Sport Sport Focus The sports stories that shook the world in 2015

The sports stories that shook the world in 2015

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There was triumph and tragedy, cheating and dirty money – but also some sheer wonder in Australia’s year in sport.

The Melbourne Cup was won by a female jockey for the first time, while everyone’s favourite bridesmaid Red Cadeaux had to be euthanased two-and-a-half weeks after the race.

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Here’s some of the year’s top sports stories.


Phil Walsh, the first-year coach of AFL club Adelaide, was allegedly murdered by his son on July 3. The death shocked Australia’s sporting world with the close-knit AFL community plunged into mourning. Adelaide’s West Lakes headquarters became a public shrine to the 55-year-old before Walsh’s Crows went on an emotional journey to the second week of the AFL finals.

Michelle Payne became a household name after her Melbourne Cup win. Photo: Getty
Michelle Payne became a household name after her Melbourne Cup win. Photo: Getty


Michelle Payne became the first female jockey to win the Melbourne Cup, riding rank outsider Prince Of Penzance to victory in the famous Flemington race. Her story became instant folklore: one of 10 kids, mostly jockeys; mother killed when she was a baby; father a trainer and top jockey. And she used her win to decry chauvinism in the racing industry.


After 43 days of cricket’s one-day World Cup, Australia thumped co-host New Zealand in the final to take the mantle as world champions. Australia’s fourth victory in the past five editions of the showcase tournament was built by paceman Mitchell Starc, who claimed 22 wickets at the barely-believable average of 10.18.


The Socceroos delivered Australia’s first major men’s football trophy with a gripping 2-1 extra-time triumph against South Korea in the final. Ange Postecoglou’s squad played with panache and poise and unearthed a new hero in attacking midfielder Massimo Luongo, who won the tournament’s Most Valuable Player award.


Michael Clarke, Brad Haddin, Ryan Harris, Shane Watson, Chris Rogers. All were gone from Australia’s Test cricket team at the end of a disastrous Ashes series in England. Clarke’s crew were pummelled by the Poms, who held the Ashes after winning three of the initial four Tests. Australia turned to prolific runscorer Steve Smith as the leader of the next generation.

Jason Day with his PGA Championship trophy. Photo: Getty
Jason Day with his PGA Championship trophy. Photo: Getty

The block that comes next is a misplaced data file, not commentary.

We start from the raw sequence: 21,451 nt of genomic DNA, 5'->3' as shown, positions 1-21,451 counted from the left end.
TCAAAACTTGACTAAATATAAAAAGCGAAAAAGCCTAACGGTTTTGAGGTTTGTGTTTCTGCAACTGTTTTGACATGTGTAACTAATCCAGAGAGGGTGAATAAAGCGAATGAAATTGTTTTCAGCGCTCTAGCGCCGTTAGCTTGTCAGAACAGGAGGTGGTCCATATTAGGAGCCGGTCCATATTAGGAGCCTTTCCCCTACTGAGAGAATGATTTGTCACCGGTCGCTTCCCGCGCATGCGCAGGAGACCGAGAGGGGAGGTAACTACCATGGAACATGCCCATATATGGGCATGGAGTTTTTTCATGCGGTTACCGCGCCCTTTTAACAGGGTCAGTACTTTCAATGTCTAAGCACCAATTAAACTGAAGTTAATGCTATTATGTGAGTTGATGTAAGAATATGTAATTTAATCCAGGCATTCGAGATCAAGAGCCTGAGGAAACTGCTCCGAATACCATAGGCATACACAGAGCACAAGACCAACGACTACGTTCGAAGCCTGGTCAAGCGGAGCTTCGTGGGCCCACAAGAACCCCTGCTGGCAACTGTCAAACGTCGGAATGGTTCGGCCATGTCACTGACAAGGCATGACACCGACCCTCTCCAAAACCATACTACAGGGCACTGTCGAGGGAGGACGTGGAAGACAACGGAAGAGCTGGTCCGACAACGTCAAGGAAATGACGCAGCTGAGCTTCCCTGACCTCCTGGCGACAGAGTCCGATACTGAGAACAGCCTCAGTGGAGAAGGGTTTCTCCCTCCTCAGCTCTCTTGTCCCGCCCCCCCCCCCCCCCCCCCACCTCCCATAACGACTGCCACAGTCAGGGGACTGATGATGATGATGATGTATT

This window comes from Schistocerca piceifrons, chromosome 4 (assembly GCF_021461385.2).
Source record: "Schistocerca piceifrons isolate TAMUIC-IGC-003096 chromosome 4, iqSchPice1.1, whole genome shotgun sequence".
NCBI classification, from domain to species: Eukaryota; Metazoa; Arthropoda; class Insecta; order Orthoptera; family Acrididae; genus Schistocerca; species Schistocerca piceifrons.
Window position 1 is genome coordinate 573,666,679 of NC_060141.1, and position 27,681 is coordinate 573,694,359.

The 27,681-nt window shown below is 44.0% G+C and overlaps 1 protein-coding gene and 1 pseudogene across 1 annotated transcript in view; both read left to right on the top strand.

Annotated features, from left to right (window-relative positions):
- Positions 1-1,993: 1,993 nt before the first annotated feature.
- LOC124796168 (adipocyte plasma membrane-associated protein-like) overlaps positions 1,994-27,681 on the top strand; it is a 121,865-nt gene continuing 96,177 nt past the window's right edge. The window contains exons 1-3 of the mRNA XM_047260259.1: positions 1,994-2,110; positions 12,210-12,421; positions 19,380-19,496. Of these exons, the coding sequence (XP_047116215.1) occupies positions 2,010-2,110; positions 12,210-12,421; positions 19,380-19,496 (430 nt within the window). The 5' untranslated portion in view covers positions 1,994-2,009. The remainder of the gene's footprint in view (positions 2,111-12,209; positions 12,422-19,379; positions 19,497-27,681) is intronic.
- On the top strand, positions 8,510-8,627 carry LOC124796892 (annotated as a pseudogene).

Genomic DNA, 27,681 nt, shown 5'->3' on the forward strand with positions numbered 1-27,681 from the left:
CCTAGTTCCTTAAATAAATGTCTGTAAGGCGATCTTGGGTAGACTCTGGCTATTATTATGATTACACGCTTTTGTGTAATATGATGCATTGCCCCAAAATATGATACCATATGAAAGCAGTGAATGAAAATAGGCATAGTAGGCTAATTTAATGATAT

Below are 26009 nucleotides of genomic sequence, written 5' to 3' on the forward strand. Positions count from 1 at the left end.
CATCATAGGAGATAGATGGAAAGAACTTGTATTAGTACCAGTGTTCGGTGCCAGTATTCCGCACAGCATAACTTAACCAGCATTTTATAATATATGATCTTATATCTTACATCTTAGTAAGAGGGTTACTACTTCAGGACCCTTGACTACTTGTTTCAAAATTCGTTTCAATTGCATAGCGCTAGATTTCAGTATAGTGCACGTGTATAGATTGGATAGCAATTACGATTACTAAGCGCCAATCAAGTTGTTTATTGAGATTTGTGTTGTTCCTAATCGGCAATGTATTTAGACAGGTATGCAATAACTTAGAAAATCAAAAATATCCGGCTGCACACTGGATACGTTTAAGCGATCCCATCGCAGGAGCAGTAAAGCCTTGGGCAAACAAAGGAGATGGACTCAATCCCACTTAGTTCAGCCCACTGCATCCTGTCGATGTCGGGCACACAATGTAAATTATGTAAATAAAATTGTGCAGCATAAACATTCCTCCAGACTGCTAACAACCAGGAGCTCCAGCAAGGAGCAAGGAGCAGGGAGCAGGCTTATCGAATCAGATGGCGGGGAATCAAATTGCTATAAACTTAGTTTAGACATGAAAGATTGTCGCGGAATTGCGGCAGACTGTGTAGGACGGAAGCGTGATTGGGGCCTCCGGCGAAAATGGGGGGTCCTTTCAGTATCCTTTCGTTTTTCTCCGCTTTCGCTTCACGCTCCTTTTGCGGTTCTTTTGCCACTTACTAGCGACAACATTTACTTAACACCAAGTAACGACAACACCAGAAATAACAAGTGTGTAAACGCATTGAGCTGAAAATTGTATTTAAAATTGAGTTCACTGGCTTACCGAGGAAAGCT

Jason Day won his first major championship, the US PGA Championship, and became just the third Australian to hold the No.1 world ranking – albeit briefly. In doing so, Day fulfilled the promise in a letter he wrote to himself as a 12-year-old: “Trust me on this one. You’re going to be the No.1 golfer in the world.”


Rugby league superstar Jarryd Hayne’s switch to American football with the San Francisco 49ers made him a walking headline – from the glory of six games to demotion to the practice roster. Hayne dazzled in pre-season but frazzled in the real stuff, and the 27-year-old was cut from the active roster until just after Christmas. While he returned to action on December 27 with a strong showing, the jury remains out on his NFL future.


Nick Kyrgios headlined tennis coverage with brattish behaviour, capped by his on-court sledge to Stan Wawrinka in Montreal in August: “Kokkinakis banged your girlfriend, sorry to tell you that mate.” The grubby remark drew widespread condemnation and a fine and suspended ban from the ATP Tour. It remains to be seen whether it proves a turning point for the gifted but combustible 20-year-old who finished the year with a world ranking of 30.


At long last, someone took action over long-suspected dodgy dealings within football’s world governing body. It started in May in Zurich when several FIFA officials were arrested on the eve of the annual congress. It spread to the top, with both president Sepp Blatter and one-time protege Michel Platini suspended then banned for eight years by FIFA’s ethics committee for conflict of interest and disloyalty to FIFA in a $US2 million payment deal that is also the subject of a criminal investigation.

In a lousy year for athletics, Usain Bolt's world championship-winning efforts were a highlight. Photo: Getty
In a lousy year for athletics, Usain Bolt’s world championship-winning efforts were a highlight. Photo: Getty


Usain Bolt saves his sport again. The Jamaican megastar entered the world athletics championships in August with poor form and injury concerns. He left with two more world titles. Bolt beat drug-stained American Justin Gatlin in the 100m and 200m finals in Beijing. But then, in November, the next thing happens:


A World Anti-Doping Agency (WADA) report alleges systematic doping in Russian athletics. WADA suspends the Russian Anti-Doping Agency, and Russia’s participation at next year’s Olympic Games is in question.


Denied the World Cup by the world-best All Blacks, the Wallabies gave some much-needed air to rugby union in Australia with a gallant campaign in Britain. David Pocock emerged as one of the most influential players in the world, the backrower’s outstanding feats helping take coach Michael Cheika to the brink, but falling short in a final widely hailed for its spectacle.


Johnathan Thurston’s heroics deliver North Queensland the NRL title in an epic 17-16 extra-time grand final win against Brisbane Broncos; Hawthorn are justifiably compared with all-time AFL greats after winning a third premiership in a row; Melbourne Victory collect all the soccer spoils – the A-League championship and premiers’ plate, and the FFA Cup; and the Highlanders take the Super Rugby crown.


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